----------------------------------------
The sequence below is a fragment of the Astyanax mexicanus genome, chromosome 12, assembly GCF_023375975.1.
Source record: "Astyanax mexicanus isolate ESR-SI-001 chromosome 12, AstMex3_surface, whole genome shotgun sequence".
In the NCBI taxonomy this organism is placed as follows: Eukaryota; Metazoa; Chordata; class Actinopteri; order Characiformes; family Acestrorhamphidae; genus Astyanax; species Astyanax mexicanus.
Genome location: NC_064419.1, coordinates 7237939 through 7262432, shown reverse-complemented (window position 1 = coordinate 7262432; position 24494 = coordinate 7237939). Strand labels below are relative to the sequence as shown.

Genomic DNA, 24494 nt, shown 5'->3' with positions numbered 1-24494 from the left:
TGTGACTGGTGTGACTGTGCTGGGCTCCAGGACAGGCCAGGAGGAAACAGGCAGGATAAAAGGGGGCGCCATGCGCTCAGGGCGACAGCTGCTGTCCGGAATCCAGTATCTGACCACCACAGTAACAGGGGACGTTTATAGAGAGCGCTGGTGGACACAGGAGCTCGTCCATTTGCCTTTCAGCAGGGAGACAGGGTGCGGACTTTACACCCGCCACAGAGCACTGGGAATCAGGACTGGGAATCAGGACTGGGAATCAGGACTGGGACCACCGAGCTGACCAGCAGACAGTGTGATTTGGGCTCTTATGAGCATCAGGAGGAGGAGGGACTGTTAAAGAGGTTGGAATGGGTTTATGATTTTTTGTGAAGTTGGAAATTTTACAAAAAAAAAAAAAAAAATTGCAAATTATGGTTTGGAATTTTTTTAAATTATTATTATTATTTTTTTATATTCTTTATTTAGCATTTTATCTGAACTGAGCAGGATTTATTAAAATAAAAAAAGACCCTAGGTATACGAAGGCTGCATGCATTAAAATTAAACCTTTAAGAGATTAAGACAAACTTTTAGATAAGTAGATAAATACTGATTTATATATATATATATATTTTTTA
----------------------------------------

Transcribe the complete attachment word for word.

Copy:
The sequence below is a fragment of the Astyanax mexicanus genome, chromosome 12, assembly GCF_023375975.1.
Source record: "Astyanax mexicanus isolate ESR-SI-001 chromosome 12, AstMex3_surface, whole genome shotgun sequence".
In the NCBI taxonomy this organism is placed as follows: Eukaryota; Metazoa; Chordata; class Actinopteri; order Characiformes; family Acestrorhamphidae; genus Astyanax; species Astyanax mexicanus.
Genome location: NC_064419.1, coordinates 7237939 through 7262432, shown reverse-complemented (window position 1 = coordinate 7262432; position 24494 = coordinate 7237939). Strand labels below are relative to the sequence as shown.

Genomic DNA, 24494 nt, shown 5'->3' with positions numbered 1-24494 from the left:
TGTGACTGGTGTGACTGTGCTGGGCTCCAGGACAGGCCAGGAGGAAACAGGCAGGATAAAAGGGGGCGCCATGCGCTCAGGGCGACAGCTGCTGTCCGGAATCCAGTATCTGACCACCACAGTAACAGGGGACGTTTATAGAGAGCGCTGGTGGACACAGGAGCTCGTCCATTTGCCTTTCAGCAGGGAGACAGGGTGCGGACTTTACACCCGCCACAGAGCACTGGGAATCAGGACTGGGAATCAGGACTGGGAATCAGGACTGGGACCACCGAGCTGACCAGCAGACAGTGTGATTTGGGCTCTTATGAGCATCAGGAGGAGGAGGGACTGTTAAAGAGGTTGGAATGGGTTTATGATTTTTTGTGAAGTTGGAAATTTTACAAAAAAAAAAAAAAAAATTGCAAATTATGGTTTGGAATTTTTTTAAATTATTATTATTATTTTTTTATATTCTTTATTTAGCATTTTATCTGAACTGAGCAGGATTTATTAAAATAAAAAAAGACCCTAGGTATACGAAGGCTGCATGCATTAAAATTAAACCTTTAAGAGATTAAGACAAACTTTTAGATAAGTAGATAAATACTGATTTATATATATATATATATTTTTTA